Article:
Fall 2019 - MBB 829 G100
Special Topics in Biochemistry (3)
Class Number: 1989
Delivery Method: In Person
Course Times + Location:
We, Fr 8:30 AM – 10:20 AM
AQ 5018, Burnaby
Exam Times + Location:
Dec 6, 2019
8:30 AM – 11:30 AM
Consideration of recent literature concerning selected contemporary research topics. Can be taken more than once with permission of the instructor.
An examination of the genomic changes that accrue during the formation and treatment of human cancer.
The course will examine the role that genetic mutations play in the development of human cancer and tumour formation. We will study the spectrum of different types of genetic alterations that accrue and their distribution across different cancer types. We will study the technologies that allow these changes to be detected and how they are interpreted clinically. The course will explore how different mutations can be correlated with specific therapeutics and how further genetic mutations can lead to treatment resistance.
- Cancer sequencing
- Tumour heterogeneity
- DNA repair
- Hereditary cancer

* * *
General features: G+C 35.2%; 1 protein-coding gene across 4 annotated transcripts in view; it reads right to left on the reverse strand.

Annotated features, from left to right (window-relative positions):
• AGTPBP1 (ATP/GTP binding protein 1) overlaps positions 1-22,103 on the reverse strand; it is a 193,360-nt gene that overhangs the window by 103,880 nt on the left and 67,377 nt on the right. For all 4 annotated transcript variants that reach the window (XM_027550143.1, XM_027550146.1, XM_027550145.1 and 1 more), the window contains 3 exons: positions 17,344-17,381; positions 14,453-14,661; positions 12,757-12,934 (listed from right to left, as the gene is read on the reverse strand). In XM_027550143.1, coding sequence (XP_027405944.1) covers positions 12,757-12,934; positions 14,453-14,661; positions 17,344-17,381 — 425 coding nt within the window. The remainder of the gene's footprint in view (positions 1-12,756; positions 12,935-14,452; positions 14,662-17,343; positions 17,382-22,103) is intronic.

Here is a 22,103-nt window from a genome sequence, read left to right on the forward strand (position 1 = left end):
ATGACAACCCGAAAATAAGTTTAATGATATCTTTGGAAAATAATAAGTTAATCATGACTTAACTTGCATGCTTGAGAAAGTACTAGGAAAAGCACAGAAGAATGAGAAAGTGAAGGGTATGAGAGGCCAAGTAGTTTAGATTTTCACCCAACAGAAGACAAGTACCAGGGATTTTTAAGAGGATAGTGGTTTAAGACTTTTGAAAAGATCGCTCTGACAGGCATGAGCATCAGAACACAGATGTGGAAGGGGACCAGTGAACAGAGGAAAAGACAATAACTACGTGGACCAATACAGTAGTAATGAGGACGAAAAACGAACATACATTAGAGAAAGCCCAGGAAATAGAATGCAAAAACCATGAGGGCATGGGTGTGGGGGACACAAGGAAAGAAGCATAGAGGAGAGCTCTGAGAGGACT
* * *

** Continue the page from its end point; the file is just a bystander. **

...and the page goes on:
- Treatment resistance
- Neo-antigens and immunotherapy
- Cancer epigenomics
- Personalized oncogenomics
- Mutational signatures
The Biology of Cancer, 2nd Ed, Robert A. Weinberg, 2014, Garland Publishing (for background reading).
Graduate Studies Notes:
Important dates and deadlines for graduate students are found here: http://www.sfu.ca/dean-gradstudies/current/important_dates/guidelines.html. The deadline to drop a course with a 100% refund is the end of week 2. The deadline to drop with no notation on your transcript is the end of week 3.
SFU’s Academic Integrity web site http://www.sfu.ca/students/academicintegrity.html is filled with information on what is meant by academic dishonesty, where you can find resources to help with your studies and the consequences of cheating. Check out the site for more information and videos that help explain the issues in plain English.
Each student is responsible for his or her conduct as it affects the University community. Academic dishonesty, in whatever form, is ultimately destructive of the values of the University. Furthermore, it is unfair and discouraging to the majority of students who pursue their studies honestly. Scholarly integrity is required of all members of the University. http://www.sfu.ca/policies/gazette/student/s10-01.html
ACADEMIC INTEGRITY: YOUR WORK, YOUR SUCCESS